Genre: horror, apcocalyptic
Publisher: Ballantine, June 8, 2010
Hardcover 766 pages
"It happened fast. Thirty-two minutes for one world to die, another to be born."
First, the unthinkable: a security breach at a secret U.S. government facility unleashes the monstrous product of a chilling military experiment. Then, the unspeakable: a night of chaos and carnage gives way to sunrise on a nation, and ultimately a world, forever altered. All that remains for the stunned survivors is the long fight ahead and a future ruled by fear—of darkness, of death, of a fate far worse.
As civilization swiftly crumbles into a primal landscape of predators and prey, two people flee in search of sanctuary. FBI agent Brad Wolgast is a good man haunted by what he’s done in the line of duty. Six-year-old orphan Amy Harper Bellafonte is a refugee from the doomed scientific project that has triggered apocalypse. He is determined to protect her from the horror set loose by her captors. But for Amy, escaping the bloody fallout is only the beginning of a much longer odyssey—spanning miles and decades—towards the time and place where she must finish what should never have begun.
With The Passage, award-winning author Justin Cronin has written both a relentlessly suspenseful adventure and an epic chronicle of human endurance in the face of unprecedented catastrophe and unimaginable danger. Its inventive storytelling, masterful prose, and depth of human insight mark it as a crucial and transcendent work of modern fiction.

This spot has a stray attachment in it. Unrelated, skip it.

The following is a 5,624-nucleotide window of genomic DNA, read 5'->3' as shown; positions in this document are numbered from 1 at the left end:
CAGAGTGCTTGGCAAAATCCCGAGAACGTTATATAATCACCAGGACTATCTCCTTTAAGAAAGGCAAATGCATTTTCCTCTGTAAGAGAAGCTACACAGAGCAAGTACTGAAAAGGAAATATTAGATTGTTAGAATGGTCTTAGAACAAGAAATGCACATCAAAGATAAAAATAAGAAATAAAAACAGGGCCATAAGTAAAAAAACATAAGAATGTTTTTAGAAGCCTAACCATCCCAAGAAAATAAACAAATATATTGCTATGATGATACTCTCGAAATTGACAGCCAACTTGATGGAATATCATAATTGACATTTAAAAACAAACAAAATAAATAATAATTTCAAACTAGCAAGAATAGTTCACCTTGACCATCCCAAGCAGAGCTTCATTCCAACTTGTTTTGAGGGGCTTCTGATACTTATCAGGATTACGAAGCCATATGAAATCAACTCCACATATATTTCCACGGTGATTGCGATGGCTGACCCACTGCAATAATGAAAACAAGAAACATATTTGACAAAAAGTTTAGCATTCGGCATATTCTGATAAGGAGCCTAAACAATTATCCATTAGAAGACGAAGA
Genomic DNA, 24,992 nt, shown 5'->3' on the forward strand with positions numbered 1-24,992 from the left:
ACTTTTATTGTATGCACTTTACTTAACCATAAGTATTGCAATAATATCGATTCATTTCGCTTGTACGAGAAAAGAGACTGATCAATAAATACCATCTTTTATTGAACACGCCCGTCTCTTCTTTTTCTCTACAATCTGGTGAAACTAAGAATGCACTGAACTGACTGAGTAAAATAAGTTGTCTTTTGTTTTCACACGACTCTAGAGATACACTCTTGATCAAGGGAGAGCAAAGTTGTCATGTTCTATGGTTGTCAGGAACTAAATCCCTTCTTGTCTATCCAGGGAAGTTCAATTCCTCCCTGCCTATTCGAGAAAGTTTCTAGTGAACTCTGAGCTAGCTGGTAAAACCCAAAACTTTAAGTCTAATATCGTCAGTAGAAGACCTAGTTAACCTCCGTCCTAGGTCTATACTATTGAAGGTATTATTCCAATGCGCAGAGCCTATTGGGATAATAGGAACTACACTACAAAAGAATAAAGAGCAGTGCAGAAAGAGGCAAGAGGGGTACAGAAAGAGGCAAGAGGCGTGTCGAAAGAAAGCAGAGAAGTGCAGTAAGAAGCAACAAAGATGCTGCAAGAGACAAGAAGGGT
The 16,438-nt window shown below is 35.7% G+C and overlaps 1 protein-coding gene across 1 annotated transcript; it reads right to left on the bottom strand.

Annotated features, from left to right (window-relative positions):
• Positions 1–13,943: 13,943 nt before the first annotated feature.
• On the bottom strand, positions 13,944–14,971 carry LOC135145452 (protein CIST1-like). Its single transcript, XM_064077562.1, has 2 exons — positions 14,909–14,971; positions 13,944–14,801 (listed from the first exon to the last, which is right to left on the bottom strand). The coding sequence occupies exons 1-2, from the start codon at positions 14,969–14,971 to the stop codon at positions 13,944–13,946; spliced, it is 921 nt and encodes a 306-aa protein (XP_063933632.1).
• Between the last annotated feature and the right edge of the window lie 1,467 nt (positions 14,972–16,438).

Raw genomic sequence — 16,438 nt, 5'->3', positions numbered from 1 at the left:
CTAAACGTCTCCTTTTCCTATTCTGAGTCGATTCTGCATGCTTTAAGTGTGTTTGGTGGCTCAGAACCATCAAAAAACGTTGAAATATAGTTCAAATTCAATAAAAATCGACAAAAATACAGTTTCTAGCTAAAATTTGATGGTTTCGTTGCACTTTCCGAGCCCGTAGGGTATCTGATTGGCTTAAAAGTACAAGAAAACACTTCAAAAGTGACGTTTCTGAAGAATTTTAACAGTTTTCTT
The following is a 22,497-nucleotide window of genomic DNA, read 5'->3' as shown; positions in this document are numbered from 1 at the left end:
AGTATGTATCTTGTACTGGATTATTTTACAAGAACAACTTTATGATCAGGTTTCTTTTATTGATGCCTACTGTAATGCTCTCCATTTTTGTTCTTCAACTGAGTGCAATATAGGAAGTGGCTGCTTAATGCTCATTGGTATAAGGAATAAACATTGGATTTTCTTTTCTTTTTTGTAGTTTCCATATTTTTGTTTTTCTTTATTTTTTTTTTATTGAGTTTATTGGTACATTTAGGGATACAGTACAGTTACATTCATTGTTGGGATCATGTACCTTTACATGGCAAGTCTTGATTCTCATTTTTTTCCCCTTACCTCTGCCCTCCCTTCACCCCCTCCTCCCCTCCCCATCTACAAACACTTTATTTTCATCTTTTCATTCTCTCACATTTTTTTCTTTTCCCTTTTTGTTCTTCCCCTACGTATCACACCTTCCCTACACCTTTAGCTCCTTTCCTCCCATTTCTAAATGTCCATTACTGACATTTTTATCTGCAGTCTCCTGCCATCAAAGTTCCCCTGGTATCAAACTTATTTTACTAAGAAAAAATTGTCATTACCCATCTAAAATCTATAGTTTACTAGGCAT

From the Publisher (Random House)
So my first thoughts on this novel are what a great read this was! It's the first time in awhile that I've lost myself in a story. I found myself caring deeply for the characters and praying for their salvation (though you know some of them are gonna die along the way). This book has frequently been compared to Stephen King's The Stand and I'm going to have to strongly agree here. Two comparisons that immediately come to mind are...shared dreams/visions and a wise, old, woman. The Passage's Auntie reminded me so much of Mother Abigail ("I'm 106 years old, and I still makes my own bread."). Like other great apocalyptic reads, there is that desire to know what is still left of the world. In the case of Mary (The Forest of Hands and Teeth) and Peter (The Passage), they want to know about the ocean. Their desire to discover the unknown, even at the risk of losing their lives, is all consuming.
I like the way Cronin drops clues along the journey. I have my own theories of the significance of Amy's Peter the Rabbit...it can't be coincidence.
My only true complaint with The Passage is the confusion I felt when the book jumps ahead about 100 years into the future and describes life in the survivor's colony. The book goes into a lot of detail on the rules of the new society and the roles of the inhabitants. It was the one time I wished I hadn't been reading it on a Kindle, as I would have been flipping back and forth trying to refresh my memory on who was who and from what family they came from.
Another awesome novel that ranks right up there with The Passage and The Stand is Robert McCammon's The Swan Song. What sets this book apart from the other two is that the world ends with a nuclear disaster ...the world is a wasteland. If you've read The Road by Cormac McCarthy then you know what I mean.
I've been reading on the internet that The Passage is the first book in a trilogy-wow, that's pretty ambitious considering the whopping size of this one! With that said, the book ends with somewhat of a cliff-hanger but it's still a satisfying conclusion. I'm really looking forward to his second installment.